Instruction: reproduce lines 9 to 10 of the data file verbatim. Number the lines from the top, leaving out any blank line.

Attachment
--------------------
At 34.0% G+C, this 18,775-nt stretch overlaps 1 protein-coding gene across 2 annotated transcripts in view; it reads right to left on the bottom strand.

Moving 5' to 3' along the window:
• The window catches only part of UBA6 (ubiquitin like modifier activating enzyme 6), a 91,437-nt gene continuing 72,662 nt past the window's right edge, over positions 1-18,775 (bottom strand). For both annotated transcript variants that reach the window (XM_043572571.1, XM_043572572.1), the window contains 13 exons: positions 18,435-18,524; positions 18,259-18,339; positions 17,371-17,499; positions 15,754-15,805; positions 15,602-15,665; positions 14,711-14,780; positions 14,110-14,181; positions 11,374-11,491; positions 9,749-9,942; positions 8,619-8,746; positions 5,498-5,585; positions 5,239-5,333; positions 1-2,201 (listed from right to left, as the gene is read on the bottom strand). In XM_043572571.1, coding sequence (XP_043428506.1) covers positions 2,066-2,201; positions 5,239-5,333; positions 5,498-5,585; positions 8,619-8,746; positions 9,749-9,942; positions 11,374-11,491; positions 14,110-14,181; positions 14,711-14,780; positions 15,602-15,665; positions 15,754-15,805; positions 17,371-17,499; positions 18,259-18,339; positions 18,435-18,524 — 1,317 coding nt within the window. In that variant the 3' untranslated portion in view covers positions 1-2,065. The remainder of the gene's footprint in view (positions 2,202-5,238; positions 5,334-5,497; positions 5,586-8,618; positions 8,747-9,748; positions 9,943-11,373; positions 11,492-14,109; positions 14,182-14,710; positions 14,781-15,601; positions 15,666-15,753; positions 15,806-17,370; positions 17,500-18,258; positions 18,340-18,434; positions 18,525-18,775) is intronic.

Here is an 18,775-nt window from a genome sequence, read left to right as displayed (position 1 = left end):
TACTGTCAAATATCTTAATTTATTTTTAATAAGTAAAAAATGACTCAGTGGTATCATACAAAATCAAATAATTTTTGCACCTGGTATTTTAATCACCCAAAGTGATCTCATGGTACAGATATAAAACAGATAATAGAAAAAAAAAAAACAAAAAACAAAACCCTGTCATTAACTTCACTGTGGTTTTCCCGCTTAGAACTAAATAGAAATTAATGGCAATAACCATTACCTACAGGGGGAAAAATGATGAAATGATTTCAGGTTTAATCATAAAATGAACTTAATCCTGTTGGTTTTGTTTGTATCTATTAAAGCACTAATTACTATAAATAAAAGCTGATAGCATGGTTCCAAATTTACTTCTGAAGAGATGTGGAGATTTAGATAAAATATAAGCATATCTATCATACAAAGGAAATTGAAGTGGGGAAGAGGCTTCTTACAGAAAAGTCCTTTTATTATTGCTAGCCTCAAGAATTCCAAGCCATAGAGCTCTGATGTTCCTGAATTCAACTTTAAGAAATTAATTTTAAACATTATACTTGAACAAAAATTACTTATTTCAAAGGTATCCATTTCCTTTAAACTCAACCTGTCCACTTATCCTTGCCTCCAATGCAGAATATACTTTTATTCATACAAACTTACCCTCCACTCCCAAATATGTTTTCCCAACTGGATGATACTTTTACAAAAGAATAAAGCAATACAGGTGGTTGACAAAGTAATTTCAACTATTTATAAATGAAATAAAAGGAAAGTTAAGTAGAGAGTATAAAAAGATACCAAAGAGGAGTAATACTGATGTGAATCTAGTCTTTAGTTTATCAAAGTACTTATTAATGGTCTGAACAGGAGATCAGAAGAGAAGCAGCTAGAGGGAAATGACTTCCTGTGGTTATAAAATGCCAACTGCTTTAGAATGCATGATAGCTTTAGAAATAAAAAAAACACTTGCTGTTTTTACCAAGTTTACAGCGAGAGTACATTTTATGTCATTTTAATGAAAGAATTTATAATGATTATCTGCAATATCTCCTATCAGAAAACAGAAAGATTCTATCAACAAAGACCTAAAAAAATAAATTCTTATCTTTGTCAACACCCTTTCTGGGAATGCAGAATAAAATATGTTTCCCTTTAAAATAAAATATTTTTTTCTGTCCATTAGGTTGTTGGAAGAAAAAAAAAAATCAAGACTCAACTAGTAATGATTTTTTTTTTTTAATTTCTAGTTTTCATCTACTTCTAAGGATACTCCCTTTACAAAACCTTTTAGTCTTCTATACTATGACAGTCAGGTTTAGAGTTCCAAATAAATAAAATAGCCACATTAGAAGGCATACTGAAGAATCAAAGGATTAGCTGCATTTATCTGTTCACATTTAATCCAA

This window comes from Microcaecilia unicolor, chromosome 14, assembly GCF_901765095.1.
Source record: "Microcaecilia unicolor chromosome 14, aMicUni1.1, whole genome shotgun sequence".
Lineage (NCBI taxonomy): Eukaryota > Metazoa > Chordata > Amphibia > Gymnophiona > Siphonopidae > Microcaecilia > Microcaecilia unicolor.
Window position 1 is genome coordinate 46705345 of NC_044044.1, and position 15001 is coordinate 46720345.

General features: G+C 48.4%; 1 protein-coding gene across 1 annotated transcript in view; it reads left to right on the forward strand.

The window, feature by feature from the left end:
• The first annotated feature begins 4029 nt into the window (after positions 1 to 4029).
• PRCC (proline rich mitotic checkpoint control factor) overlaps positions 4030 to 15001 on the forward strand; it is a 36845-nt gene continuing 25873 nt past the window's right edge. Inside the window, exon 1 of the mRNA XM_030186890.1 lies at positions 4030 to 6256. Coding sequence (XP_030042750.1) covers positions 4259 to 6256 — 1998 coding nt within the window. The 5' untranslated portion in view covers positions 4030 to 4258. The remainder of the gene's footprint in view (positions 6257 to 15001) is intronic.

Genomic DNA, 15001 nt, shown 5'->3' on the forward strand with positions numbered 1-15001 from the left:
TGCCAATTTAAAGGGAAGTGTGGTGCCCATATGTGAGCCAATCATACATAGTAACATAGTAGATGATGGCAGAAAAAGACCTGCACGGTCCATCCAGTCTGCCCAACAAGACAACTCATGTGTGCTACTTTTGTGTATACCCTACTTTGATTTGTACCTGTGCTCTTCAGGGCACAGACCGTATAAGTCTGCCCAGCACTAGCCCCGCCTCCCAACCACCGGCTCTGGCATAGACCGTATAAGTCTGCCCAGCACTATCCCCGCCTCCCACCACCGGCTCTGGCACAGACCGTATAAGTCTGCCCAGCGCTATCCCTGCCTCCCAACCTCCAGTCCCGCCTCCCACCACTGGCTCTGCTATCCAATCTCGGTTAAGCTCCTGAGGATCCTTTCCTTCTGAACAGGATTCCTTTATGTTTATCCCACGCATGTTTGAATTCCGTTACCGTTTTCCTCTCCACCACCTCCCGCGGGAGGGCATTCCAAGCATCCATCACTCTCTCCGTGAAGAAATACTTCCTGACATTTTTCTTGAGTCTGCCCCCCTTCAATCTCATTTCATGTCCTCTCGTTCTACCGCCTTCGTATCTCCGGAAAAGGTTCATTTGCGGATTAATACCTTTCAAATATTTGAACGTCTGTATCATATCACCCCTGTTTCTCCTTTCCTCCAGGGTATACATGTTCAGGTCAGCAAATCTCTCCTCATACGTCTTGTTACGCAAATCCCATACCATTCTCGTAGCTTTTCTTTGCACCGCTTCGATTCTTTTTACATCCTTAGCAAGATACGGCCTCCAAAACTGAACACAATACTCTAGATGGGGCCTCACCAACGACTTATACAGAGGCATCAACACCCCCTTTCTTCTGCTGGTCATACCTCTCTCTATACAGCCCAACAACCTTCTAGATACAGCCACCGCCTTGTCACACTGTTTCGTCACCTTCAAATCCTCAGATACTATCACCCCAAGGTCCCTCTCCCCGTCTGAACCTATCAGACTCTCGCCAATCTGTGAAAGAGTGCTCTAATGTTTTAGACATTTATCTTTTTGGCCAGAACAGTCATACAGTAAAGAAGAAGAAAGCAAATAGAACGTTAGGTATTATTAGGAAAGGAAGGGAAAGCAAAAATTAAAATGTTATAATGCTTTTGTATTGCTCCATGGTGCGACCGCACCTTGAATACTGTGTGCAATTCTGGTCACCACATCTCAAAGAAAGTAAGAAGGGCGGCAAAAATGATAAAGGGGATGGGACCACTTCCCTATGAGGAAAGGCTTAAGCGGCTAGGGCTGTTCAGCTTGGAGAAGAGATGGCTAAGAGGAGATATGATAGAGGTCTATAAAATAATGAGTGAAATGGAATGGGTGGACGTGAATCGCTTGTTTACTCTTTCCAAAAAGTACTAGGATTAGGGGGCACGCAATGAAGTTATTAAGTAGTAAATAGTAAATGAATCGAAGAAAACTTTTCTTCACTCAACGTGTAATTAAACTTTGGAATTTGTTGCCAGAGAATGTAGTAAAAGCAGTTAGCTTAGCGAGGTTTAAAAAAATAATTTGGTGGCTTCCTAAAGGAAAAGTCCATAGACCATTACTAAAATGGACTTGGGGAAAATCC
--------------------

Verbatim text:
Window position 1 is genome coordinate 46705345 of NC_044044.1, and position 15001 is coordinate 46720345.

General features: G+C 48.4%; 1 protein-coding gene across 1 annotated transcript in view; it reads left to right on the forward strand.